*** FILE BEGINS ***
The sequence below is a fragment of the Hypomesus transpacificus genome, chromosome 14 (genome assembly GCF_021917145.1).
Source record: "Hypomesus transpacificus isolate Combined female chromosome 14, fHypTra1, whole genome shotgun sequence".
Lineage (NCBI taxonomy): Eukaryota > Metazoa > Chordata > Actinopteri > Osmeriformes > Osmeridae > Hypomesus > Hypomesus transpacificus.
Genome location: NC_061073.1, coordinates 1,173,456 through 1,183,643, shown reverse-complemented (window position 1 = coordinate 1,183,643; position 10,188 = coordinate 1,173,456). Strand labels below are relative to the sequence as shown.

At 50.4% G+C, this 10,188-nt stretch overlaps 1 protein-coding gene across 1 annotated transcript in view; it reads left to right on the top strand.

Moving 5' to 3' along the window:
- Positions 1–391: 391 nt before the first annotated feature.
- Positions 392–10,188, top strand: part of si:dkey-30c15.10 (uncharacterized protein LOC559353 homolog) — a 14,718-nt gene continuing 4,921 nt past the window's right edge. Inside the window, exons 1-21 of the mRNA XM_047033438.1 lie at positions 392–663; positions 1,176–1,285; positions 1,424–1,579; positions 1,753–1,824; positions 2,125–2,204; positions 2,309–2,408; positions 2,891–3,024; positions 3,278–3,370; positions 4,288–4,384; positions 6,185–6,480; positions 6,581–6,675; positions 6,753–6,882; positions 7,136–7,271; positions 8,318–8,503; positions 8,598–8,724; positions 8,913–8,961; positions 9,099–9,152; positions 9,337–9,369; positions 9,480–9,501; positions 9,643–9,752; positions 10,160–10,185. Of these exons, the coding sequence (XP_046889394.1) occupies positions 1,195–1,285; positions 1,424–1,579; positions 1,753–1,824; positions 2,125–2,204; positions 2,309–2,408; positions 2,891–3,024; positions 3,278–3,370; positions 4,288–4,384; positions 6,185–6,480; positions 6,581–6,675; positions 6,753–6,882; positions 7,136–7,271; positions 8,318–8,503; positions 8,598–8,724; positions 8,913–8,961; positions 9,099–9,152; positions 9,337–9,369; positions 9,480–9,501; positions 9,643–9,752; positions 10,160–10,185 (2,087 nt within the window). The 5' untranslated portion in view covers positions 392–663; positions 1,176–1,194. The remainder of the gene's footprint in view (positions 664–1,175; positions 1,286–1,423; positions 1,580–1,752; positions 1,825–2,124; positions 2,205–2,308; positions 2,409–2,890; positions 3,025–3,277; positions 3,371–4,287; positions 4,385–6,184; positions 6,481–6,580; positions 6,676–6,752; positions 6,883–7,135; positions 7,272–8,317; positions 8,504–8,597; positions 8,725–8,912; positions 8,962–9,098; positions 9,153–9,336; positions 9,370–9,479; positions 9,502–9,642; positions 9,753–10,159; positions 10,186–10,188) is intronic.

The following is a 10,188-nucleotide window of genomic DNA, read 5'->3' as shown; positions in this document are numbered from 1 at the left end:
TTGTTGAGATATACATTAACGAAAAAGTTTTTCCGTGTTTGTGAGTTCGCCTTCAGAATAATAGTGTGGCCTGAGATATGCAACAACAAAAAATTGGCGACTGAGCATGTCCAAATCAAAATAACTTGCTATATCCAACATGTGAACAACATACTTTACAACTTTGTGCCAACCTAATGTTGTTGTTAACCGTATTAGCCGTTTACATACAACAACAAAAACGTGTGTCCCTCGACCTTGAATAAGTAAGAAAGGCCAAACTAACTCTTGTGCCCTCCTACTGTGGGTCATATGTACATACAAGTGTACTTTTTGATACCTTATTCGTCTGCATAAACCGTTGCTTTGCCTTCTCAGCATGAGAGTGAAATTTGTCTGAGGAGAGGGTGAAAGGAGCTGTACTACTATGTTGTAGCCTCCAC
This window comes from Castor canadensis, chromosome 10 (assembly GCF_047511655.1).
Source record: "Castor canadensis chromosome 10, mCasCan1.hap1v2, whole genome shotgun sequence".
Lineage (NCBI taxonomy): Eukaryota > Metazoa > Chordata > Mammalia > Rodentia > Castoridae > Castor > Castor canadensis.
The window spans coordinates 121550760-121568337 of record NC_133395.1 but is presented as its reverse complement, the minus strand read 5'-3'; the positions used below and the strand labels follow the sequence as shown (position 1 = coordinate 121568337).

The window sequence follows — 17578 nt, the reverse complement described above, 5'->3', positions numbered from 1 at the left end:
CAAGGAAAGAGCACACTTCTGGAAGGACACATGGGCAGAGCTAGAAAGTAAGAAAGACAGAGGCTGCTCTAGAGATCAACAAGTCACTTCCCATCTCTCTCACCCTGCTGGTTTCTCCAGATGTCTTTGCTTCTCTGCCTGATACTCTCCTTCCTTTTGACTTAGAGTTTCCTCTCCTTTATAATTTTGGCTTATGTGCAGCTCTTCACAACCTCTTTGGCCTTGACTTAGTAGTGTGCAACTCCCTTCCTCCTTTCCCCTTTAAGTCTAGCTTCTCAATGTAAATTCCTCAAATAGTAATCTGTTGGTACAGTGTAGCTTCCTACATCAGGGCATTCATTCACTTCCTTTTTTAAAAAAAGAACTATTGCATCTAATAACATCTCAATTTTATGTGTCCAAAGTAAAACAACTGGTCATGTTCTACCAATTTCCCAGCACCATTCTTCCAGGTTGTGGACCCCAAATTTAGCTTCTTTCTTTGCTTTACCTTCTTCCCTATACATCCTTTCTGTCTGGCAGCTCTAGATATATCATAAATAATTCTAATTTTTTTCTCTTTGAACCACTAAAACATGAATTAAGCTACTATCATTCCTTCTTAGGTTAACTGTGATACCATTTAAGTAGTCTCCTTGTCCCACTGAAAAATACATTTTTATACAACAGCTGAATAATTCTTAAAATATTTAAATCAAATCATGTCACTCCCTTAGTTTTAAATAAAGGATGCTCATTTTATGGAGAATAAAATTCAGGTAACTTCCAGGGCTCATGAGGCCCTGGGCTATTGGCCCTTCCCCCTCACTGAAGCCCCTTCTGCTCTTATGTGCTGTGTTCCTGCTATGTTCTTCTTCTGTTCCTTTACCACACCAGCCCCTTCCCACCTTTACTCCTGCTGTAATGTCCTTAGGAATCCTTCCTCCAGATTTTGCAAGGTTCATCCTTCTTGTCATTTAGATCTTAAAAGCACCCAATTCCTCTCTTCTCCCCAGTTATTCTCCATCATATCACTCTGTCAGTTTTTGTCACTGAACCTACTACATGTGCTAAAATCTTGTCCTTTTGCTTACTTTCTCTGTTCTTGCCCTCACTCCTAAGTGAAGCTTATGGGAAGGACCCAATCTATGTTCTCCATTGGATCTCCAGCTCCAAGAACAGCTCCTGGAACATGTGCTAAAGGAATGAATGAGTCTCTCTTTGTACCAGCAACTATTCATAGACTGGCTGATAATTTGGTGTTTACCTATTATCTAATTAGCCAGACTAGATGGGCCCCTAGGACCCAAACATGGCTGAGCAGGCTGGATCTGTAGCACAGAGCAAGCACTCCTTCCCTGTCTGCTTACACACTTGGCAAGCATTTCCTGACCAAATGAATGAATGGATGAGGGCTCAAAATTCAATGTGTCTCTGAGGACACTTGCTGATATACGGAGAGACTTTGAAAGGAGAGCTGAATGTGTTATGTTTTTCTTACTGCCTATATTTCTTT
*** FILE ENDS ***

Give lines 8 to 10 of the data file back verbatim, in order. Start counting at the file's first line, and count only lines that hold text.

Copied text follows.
- Positions 392–10,188, top strand: part of si:dkey-30c15.10 (uncharacterized protein LOC559353 homolog) — a 14,718-nt gene continuing 4,921 nt past the window's right edge. Inside the window, exons 1-21 of the mRNA XM_047033438.1 lie at positions 392–663; positions 1,176–1,285; positions 1,424–1,579; positions 1,753–1,824; positions 2,125–2,204; positions 2,309–2,408; positions 2,891–3,024; positions 3,278–3,370; positions 4,288–4,384; positions 6,185–6,480; positions 6,581–6,675; positions 6,753–6,882; positions 7,136–7,271; positions 8,318–8,503; positions 8,598–8,724; positions 8,913–8,961; positions 9,099–9,152; positions 9,337–9,369; positions 9,480–9,501; positions 9,643–9,752; positions 10,160–10,185. Of these exons, the coding sequence (XP_046889394.1) occupies positions 1,195–1,285; positions 1,424–1,579; positions 1,753–1,824; positions 2,125–2,204; positions 2,309–2,408; positions 2,891–3,024; positions 3,278–3,370; positions 4,288–4,384; positions 6,185–6,480; positions 6,581–6,675; positions 6,753–6,882; positions 7,136–7,271; positions 8,318–8,503; positions 8,598–8,724; positions 8,913–8,961; positions 9,099–9,152; positions 9,337–9,369; positions 9,480–9,501; positions 9,643–9,752; positions 10,160–10,185 (2,087 nt within the window). The 5' untranslated portion in view covers positions 392–663; positions 1,176–1,194. The remainder of the gene's footprint in view (positions 664–1,175; positions 1,286–1,423; positions 1,580–1,752; positions 1,825–2,124; positions 2,205–2,308; positions 2,409–2,890; positions 3,025–3,277; positions 3,371–4,287; positions 4,385–6,184; positions 6,481–6,580; positions 6,676–6,752; positions 6,883–7,135; positions 7,272–8,317; positions 8,504–8,597; positions 8,725–8,912; positions 8,962–9,098; positions 9,153–9,336; positions 9,370–9,479; positions 9,502–9,642; positions 9,753–10,159; positions 10,186–10,188) is intronic.

The following is a 10,188-nucleotide window of genomic DNA, read 5'->3' as shown; positions in this document are numbered from 1 at the left end:
TTGTTGAGATATACATTAACGAAAAAGTTTTTCCGTGTTTGTGAGTTCGCCTTCAGAATAATAGTGTGGCCTGAGATATGCAACAACAAAAAATTGGCGACTGAGCATGTCCAAATCAAAATAACTTGCTATATCCAACATGTGAACAACATACTTTACAACTTTGTGCCAACCTAATGTTGTTGTTAACCGTATTAGCCGTTTACATACAACAACAAAAACGTGTGTCCCTCGACCTTGAATAAGTAAGAAAGGCCAAACTAACTCTTGTGCCCTCCTACTGTGGGTCATATGTACATACAAGTGTACTTTTTGATACCTTATTCGTCTGCATAAACCGTTGCTTTGCCTTCTCAGCATGAGAGTGAAATTTGTCTGAGGAGAGGGTGAAAGGAGCTGTACTACTATGTTGTAGCCTCCAC